Our trip to Kashgar in Northwestern China, near the border of Tajikistan and Kyrgyzstan, was the first that was deliberately ”not spice specific.” Our daughter Marika was living in The People’s Republic and, after completing a particularly arduous season in Montreal, we decided that rest, recreation —no spice hunting— and a strong dose of our […]
A classic Cantonese dish that’s always a hit.
A great, easy to make condiment for any meal, asian or not.
Green tea is the most widely consumed tea in Asia, and is getting more and more popular in the West. It’s certainly the most talked about- particularly for its antioxidant properties, which have driven its global growth. Its health benefits are often reputed to be the secret to Chinese and Japanese longevity. But green tea […]
This salt is often served with fried dishes like squid and shrimp. It’s also a great finishing salt.
This sweet, spicy sauced pork was famously Chairman Mao’s favourite dish. The unique melting of sugar into oil makes for an exceptionally smooth sauce that seems to melt in the mouth. Feel free to play around with the spices, the only spice it truly requires is star anise.
A fun, simple side dish to a Chinese or South Asian meal. Quick deep frying in high heat scalds the peppers’ skin, creating an interesting texture while bringing out the sweetness of the peppers.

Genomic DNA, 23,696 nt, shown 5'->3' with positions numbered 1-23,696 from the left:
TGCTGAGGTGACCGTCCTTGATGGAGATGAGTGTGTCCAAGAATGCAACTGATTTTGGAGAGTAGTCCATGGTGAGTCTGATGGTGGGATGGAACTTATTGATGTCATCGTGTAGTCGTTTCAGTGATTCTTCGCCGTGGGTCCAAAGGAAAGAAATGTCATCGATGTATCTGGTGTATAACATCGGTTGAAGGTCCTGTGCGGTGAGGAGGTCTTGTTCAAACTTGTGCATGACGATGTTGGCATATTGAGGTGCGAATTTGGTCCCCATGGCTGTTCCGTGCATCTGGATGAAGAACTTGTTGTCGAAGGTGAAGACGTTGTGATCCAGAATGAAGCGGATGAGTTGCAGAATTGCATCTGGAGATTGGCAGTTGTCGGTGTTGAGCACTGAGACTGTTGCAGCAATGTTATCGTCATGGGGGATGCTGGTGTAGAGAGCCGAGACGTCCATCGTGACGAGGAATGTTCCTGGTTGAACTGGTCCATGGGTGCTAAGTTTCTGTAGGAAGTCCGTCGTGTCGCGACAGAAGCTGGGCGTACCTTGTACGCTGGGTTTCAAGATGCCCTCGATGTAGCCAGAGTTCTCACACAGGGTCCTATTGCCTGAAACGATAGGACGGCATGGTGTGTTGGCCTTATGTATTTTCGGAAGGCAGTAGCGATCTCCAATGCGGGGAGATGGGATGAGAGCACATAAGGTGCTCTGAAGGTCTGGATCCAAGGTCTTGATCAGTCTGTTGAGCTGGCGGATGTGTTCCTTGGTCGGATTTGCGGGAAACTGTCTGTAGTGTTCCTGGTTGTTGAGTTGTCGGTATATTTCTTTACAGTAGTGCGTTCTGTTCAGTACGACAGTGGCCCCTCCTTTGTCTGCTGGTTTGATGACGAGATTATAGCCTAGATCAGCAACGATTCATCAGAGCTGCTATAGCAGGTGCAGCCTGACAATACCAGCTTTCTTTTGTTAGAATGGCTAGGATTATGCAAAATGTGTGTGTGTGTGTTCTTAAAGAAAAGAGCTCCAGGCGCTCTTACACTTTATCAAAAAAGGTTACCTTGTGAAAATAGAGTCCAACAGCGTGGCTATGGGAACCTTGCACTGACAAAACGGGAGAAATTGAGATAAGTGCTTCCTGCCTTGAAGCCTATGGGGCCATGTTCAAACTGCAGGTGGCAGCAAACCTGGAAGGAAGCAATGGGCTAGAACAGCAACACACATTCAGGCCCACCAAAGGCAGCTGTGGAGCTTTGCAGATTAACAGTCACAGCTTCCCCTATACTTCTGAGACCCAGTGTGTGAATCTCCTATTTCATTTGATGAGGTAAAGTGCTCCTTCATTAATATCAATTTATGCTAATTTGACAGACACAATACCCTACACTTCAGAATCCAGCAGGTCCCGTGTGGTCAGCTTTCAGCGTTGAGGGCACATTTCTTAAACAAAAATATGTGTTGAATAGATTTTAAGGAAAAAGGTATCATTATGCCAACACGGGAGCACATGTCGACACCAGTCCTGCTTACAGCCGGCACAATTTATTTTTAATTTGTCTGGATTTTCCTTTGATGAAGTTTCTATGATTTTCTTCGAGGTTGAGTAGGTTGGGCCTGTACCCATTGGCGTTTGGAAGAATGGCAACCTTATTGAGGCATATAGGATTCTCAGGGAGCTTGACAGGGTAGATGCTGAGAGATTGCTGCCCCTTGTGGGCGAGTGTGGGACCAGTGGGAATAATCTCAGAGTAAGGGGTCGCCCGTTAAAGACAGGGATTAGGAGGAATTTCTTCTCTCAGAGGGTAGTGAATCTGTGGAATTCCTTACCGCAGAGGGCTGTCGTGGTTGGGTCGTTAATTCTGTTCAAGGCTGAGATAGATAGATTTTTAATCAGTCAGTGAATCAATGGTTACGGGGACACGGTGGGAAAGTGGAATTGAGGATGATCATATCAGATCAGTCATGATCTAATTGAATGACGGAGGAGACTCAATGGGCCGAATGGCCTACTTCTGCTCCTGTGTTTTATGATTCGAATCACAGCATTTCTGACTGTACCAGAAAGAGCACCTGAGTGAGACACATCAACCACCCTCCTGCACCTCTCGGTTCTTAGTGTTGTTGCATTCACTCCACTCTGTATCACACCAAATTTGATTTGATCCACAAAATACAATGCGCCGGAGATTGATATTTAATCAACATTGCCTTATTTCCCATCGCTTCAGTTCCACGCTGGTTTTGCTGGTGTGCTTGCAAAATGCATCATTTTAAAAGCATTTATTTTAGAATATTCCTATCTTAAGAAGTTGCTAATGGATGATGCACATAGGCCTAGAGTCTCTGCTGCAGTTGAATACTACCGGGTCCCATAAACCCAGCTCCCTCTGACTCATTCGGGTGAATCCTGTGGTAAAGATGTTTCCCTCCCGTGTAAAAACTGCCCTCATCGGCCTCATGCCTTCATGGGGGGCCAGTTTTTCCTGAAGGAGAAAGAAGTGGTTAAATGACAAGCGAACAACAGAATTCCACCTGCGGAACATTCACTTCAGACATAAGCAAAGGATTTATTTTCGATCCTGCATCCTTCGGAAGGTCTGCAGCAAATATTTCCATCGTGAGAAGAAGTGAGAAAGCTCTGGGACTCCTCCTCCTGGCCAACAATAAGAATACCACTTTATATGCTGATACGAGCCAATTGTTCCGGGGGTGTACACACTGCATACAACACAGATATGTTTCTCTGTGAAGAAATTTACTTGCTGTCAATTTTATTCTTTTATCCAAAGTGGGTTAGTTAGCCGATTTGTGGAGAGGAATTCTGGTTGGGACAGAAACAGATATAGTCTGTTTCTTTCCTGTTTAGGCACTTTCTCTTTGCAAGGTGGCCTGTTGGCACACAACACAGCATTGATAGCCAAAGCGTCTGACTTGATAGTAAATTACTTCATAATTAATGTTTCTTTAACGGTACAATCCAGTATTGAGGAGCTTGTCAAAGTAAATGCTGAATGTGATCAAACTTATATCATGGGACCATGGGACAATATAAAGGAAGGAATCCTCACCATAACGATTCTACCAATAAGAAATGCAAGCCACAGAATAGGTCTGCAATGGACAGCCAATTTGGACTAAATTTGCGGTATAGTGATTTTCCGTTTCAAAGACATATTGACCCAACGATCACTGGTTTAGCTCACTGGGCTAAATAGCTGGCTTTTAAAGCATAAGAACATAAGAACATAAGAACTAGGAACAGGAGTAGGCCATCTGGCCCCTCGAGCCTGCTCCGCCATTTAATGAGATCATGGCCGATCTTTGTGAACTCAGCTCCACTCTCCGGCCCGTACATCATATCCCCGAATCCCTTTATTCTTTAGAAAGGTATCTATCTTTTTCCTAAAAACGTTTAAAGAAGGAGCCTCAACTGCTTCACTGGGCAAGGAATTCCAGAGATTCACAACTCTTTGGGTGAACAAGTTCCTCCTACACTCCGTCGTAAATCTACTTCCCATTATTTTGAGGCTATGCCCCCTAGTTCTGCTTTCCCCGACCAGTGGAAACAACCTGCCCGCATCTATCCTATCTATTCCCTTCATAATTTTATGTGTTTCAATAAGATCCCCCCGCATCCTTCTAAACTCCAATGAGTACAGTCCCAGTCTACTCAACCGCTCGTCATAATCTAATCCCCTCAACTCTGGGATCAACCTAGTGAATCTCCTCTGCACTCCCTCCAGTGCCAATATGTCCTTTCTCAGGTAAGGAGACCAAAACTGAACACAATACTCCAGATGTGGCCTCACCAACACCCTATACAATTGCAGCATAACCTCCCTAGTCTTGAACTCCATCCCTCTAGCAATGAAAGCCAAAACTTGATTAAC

This is a very simple recipe inspired by Mrs. Li’s sausages. If you have the appropriate machine, making your own sausages should not be difficult. However, the sausage patties we propose are equally good and require a shorter cooking time.
Spices are our main concern at Épices de Cru, but the truth is spices often present their flavour best in combination with the many sauces, pastes, and other ingredients developed by the world’s great cuisines. So we present our series on pantries of the world- important ingredients to have on hand before delving into any […]
One of Sichuan’s proudest dishes, whose pungent hot, savoury sauce covers thin slices of meat for a classic banquet center piece. Boiling the pork ahead of time makes it easy to slice thin- be sure to allow enough for some of the fat to melt in the wok when initially frying the slices.
A classic example of the complex flavour balancing that goes into Sichuan food. Salty, sweet, sour, and hot cover the soft, silken eggplant for a delectable experience- especially over rice. The sauce, which contains no fish, hearkens to an era when home cooks elevated vegetables in the absence of readily available meat.
The Sichuan street food classic. It was once served from two baskets hanging on a pole, one with the noodles and one with the sauce and garnish. Keep this in mind when preparing them- the sauce and topping can be made ahead of time and tossed on the hot noodles for a quick lunch or […]